“Hah – in a bit of a pickle,” someone mimicked. “In a bit of a pickle.. makes a change from Cows on the Line or the Wrong Sort of Leaves!”

An estate agent phoned me on my mobile phone. I’m afraid of my mobile phone, but it was ringing in the pocket of my brown coat. I tried to ignore it for a while but people began to give my pocket meaningful looks. “Could you hang on a minute?” I said, “Only I’m on a stuck on train outside Faversham and there are all these  announcements..”

“Yes, I can hear them,” he said. “Every word.”

“It seems,” said the announcer, “that someone has actually been hit by a train in Herne Bay…” Hit? Oh no, that’s far worse than Running About. “But on the plus side,” said our announcer, who seemed to have upped the volume by another notch, “your driver has just arrived. He just needs to put his own train in the sidings, and then he will be with us. Might be another ten minutes.”

To cap it all the student nurse in the seat opposite started talking to me. I knew she was a student nurse because that was all I had been able to understand of her endless telephone conversations. She had a weird, young-person way of talking – entire sentences elided into a single word. “So you’ve been house hunting too?” she said.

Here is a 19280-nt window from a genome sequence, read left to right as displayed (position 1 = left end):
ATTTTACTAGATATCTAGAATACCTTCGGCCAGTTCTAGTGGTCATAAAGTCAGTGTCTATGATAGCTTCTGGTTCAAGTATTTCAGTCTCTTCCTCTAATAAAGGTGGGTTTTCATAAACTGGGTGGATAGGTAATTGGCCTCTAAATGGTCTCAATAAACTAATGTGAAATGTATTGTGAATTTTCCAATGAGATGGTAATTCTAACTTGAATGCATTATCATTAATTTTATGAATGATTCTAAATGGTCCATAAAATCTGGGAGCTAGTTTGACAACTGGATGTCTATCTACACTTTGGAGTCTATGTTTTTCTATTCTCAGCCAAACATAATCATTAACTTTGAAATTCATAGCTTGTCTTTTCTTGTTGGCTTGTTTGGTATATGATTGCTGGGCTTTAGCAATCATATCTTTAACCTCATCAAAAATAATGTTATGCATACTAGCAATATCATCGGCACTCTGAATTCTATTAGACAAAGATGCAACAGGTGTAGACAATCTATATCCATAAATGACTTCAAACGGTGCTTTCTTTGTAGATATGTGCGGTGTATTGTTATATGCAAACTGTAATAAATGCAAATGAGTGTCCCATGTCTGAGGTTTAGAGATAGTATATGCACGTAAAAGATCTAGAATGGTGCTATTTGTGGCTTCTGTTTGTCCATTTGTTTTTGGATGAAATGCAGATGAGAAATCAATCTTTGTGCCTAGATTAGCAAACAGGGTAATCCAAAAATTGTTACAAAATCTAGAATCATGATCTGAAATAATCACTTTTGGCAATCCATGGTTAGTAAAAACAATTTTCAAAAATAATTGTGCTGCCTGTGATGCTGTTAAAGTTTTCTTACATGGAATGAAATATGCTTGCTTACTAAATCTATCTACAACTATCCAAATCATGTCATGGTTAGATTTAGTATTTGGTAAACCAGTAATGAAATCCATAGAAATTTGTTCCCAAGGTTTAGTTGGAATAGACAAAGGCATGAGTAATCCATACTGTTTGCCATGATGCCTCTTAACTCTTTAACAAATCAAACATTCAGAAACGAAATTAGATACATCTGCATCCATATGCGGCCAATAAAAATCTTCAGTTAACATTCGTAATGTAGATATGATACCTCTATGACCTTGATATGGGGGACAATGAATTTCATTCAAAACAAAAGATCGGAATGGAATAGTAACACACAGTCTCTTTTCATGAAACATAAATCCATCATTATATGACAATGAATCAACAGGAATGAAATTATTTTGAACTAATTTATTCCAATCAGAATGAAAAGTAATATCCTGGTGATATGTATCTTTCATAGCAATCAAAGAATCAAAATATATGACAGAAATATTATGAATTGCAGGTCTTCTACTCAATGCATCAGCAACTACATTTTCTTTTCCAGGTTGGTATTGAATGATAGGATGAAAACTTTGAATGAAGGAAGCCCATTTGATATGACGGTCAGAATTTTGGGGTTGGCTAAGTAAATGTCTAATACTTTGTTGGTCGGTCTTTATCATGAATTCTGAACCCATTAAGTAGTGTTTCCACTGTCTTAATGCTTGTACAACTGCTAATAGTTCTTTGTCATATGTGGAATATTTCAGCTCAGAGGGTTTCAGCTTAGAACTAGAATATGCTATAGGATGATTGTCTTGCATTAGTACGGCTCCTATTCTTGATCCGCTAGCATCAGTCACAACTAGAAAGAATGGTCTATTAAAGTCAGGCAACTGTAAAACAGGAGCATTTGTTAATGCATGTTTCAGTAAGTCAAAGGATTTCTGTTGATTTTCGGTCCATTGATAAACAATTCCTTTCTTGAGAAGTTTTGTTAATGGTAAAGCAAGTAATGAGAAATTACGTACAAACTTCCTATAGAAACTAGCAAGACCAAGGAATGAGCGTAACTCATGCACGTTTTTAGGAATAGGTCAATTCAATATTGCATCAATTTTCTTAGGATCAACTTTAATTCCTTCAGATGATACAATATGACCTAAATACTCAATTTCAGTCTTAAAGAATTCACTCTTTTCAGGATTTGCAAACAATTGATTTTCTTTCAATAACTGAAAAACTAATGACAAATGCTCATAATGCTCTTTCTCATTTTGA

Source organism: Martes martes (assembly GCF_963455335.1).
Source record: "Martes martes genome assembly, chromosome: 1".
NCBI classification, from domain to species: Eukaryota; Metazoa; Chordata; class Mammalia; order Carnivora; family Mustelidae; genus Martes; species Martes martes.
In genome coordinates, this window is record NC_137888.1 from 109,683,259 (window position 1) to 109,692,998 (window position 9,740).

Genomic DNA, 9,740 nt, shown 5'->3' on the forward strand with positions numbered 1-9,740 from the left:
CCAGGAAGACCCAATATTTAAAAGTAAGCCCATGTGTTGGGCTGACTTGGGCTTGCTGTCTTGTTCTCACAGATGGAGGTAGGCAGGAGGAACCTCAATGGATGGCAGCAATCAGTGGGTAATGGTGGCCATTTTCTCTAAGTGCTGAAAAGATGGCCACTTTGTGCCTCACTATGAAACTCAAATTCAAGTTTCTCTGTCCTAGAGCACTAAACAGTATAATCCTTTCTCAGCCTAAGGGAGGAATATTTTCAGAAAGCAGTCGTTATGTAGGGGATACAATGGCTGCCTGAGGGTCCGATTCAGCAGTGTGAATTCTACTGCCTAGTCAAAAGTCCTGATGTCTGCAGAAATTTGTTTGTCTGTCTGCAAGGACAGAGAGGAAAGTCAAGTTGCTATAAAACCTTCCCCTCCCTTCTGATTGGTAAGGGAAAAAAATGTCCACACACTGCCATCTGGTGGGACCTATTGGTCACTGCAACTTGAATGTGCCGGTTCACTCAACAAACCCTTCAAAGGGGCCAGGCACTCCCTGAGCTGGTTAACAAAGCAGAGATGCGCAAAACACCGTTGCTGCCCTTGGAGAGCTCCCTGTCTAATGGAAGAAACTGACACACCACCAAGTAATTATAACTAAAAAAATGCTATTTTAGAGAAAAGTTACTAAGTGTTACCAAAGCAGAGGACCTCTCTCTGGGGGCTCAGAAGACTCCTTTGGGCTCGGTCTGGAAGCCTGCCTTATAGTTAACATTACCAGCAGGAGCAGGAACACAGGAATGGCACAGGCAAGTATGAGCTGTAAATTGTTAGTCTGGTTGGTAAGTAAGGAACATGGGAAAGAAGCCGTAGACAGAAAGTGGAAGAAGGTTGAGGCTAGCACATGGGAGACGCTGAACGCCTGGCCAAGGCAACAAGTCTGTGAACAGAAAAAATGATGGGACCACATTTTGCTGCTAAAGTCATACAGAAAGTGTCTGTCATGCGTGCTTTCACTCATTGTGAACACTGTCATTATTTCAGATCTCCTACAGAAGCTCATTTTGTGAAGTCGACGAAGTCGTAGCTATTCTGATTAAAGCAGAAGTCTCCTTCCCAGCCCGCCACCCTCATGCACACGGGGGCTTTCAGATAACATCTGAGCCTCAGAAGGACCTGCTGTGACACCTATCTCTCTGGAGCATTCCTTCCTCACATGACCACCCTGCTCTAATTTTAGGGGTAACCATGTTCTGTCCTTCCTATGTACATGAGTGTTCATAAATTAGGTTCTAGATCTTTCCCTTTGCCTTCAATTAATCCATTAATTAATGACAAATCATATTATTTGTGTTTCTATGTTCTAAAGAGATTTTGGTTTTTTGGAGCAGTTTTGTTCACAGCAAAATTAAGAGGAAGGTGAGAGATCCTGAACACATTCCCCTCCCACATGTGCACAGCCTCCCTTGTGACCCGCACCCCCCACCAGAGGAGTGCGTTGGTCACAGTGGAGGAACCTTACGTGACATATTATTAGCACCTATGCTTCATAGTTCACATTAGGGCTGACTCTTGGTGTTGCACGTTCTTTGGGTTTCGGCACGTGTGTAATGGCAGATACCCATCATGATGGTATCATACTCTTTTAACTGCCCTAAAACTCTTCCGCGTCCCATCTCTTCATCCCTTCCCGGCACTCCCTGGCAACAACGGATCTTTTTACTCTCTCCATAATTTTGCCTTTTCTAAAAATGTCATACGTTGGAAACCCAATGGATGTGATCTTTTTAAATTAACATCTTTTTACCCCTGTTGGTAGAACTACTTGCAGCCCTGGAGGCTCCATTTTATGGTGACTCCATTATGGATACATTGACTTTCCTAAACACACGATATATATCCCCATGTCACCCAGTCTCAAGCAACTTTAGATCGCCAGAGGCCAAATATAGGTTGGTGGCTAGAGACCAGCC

Maybe it’s a project, I thought. Maybe I’m the Old Person she needs to Engage in so many hours Conversation with in order to qualify for her NVQ or whatever student nurses study for. Why else would she talk to me? Nobody under seventy talks to me, ever. Though I’m a big hit with the over seventies, hence the old lady singing at me and demanding chocolate fingers in the mental hospital. Did I tell you, by the way, that there was an old man on his back in the Recreation Room, when I was visiting my mother on Sunday? Yes, like a beetle, upended. He was wearing pyjamas and had his legs and slipper-clad feet in the air, and was busy dismantling the chairs from underneath. By the end of my visit he had dismantled almost a whole row and there was a neat pile of square plastic seats on the floor beside him. Fascinating!

She was really pretty, this student, except that she had funny eyes – sort of downward- sloping and goggly. It was difficult to look away from her once transfixed. “I just found a place to rent,” she said. “It’s a student house, but it looks like a cottage on the outside. Really nice!”

“Oh,” I said, never having been to university and trying to recall how student accommodation worked. “So you spent the first year on campus and now you are moving out to…?”

“No,” she said, I decided to go straight into rented. I just got this lovely scarf in Canterbury, do you see?” She pulled out a white chiffon scarf and draped it round her neck for me to admire. “And I got some flats.” (Flats?) “Because I haven’t got any flats at all you see, and these were so nice, with little black bows on the front.”

“Well,” I said, cautiously, “you can never have too many shoes?”